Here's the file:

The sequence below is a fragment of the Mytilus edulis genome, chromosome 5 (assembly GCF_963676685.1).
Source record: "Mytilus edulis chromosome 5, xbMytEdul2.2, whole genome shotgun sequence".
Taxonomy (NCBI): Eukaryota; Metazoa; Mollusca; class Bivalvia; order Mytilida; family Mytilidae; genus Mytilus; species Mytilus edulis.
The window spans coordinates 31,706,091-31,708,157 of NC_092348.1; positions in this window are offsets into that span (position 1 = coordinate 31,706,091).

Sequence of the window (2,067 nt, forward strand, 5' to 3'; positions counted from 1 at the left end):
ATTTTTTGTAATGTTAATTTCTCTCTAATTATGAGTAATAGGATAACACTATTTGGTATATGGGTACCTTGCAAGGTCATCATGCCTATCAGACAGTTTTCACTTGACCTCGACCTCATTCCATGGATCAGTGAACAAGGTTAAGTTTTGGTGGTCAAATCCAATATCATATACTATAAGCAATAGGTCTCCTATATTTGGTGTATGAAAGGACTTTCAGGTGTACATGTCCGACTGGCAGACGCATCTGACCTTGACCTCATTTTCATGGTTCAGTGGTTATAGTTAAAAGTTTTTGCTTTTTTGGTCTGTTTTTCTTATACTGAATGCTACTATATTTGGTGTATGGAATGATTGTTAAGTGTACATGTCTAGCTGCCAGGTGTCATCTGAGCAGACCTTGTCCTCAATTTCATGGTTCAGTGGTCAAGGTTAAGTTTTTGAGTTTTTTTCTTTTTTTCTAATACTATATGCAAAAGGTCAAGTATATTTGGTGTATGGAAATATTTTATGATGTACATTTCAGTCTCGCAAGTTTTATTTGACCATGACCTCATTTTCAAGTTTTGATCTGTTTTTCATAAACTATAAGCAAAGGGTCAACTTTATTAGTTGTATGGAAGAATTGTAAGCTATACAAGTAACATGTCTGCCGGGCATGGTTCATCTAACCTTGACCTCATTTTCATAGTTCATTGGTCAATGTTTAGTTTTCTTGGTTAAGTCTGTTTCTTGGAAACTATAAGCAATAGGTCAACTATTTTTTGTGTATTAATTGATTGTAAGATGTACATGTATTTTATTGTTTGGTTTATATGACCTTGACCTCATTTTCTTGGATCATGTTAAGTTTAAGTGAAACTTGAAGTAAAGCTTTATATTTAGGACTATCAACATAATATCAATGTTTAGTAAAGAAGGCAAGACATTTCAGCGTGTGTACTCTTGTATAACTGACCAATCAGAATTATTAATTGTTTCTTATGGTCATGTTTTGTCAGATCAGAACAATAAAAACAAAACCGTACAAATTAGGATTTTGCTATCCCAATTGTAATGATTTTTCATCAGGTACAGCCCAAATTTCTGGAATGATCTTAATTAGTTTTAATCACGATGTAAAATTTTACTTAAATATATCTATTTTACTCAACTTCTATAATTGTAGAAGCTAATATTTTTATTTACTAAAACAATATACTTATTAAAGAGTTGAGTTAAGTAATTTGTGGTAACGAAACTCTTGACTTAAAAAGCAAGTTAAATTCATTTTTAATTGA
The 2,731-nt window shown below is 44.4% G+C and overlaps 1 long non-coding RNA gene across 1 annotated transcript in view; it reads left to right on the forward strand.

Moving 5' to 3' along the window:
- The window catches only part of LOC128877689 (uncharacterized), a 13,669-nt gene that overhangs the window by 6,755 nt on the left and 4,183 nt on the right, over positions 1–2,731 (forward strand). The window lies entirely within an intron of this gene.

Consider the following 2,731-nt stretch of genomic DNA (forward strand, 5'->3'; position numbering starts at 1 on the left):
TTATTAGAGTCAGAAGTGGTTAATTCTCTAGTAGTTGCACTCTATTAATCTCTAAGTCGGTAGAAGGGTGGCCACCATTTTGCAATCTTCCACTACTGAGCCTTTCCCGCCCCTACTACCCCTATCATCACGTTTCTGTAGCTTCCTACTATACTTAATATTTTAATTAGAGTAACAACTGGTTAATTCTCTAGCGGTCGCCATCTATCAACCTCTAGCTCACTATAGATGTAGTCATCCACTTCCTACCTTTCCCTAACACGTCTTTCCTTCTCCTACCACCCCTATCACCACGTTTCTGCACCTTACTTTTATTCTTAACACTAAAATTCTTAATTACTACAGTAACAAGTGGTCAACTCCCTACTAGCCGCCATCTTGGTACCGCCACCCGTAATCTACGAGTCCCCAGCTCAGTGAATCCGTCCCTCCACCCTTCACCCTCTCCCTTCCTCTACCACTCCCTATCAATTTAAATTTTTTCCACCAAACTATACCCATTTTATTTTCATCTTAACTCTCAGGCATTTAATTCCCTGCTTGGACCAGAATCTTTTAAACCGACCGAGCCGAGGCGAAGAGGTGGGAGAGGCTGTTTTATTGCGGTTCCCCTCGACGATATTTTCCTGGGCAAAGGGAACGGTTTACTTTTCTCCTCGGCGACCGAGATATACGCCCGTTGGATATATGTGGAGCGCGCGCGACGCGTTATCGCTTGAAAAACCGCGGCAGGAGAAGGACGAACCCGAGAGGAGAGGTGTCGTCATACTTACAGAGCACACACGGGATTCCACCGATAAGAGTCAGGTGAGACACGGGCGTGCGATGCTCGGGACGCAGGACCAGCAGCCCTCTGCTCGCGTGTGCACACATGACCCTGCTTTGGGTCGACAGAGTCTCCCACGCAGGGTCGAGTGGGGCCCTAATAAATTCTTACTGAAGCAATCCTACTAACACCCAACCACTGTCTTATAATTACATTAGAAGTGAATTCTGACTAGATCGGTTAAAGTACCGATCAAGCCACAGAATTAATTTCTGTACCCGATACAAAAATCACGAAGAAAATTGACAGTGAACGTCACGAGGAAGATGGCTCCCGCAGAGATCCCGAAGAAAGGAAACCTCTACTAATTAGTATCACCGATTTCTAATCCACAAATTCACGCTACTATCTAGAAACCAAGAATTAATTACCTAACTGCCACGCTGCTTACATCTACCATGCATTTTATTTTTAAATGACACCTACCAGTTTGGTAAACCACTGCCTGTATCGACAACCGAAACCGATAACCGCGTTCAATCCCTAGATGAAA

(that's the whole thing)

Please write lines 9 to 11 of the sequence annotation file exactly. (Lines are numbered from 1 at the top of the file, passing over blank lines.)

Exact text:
- The window catches only part of LOC128877689 (uncharacterized), a 13,669-nt gene that overhangs the window by 6,755 nt on the left and 4,183 nt on the right, over positions 1–2,731 (forward strand). The window lies entirely within an intron of this gene.

Consider the following 2,731-nt stretch of genomic DNA (forward strand, 5'->3'; position numbering starts at 1 on the left):
TTATTAGAGTCAGAAGTGGTTAATTCTCTAGTAGTTGCACTCTATTAATCTCTAAGTCGGTAGAAGGGTGGCCACCATTTTGCAATCTTCCACTACTGAGCCTTTCCCGCCCCTACTACCCCTATCATCACGTTTCTGTAGCTTCCTACTATACTTAATATTTTAATTAGAGTAACAACTGGTTAATTCTCTAGCGGTCGCCATCTATCAACCTCTAGCTCACTATAGATGTAGTCATCCACTTCCTACCTTTCCCTAACACGTCTTTCCTTCTCCTACCACCCCTATCACCACGTTTCTGCACCTTACTTTTATTCTTAACACTAAAATTCTTAATTACTACAGTAACAAGTGGTCAACTCCCTACTAGCCGCCATCTTGGTACCGCCACCCGTAATCTACGAGTCCCCAGCTCAGTGAATCCGTCCCTCCACCCTTCACCCTCTCCCTTCCTCTACCACTCCCTATCAATTTAAATTTTTTCCACCAAACTATACCCATTTTATTTTCATCTTAACTCTCAGGCATTTAATTCCCTGCTTGGACCAGAATCTTTTAAACCGACCGAGCCGAGGCGAAGAGGTGGGAGAGGCTGTTTTATTGCGGTTCCCCTCGACGATATTTTCCTGGGCAAAGGGAACGGTTTACTTTTCTCCTCGGCGACCGAGATATACGCCCGTTGGATATATGTGGAGCGCGCGCGACGCGTTATCGCTTGAAAAACCGCGGCAGGAGAAGGACGAACCCGAGAGGAGAGGTGTCGTCATACTTACAGAGCACACACGGGATTCCACCGATAAGAGTCAGGTGAGACACGGGCGTGCGATGCTCGGGACGCAGGACCAGCAGCCCTCTGCTCGCGTGTGCACACATGACCCTGCTTTGGGTCGACAGAGTCTCCCACGCAGGGTCGAGTGGGGCCCTAATAAATTCTTACTGAAGCAATCCTACTAACACCCAACCACTGTCTTATAATTACATTAGAAGTGAATTCTGACTAGATCGGTTAAAGTACCGATCAAGCCACAGAATTAATTTCTGTACCCGATACAAAAATCACGAAGAAAATTGACAGTGAACGTCACGAGGAAGATGGCTCCCGCAGAGATCCCGAAGAAAGGAAACCTCTACTAATTAGTATCACCGATTTCTAATCCACAAATTCACGCTACTATCTAGAAACCAAGAATTAATTACCTAACTGCCACGCTGCTTACATCTACCATGCATTTTATTTTTAAATGACACCTACCAGTTTGGTAAACCACTGCCTGTATCGACAACCGAAACCGATAACCGCGTTCAATCCCTAGATGAAA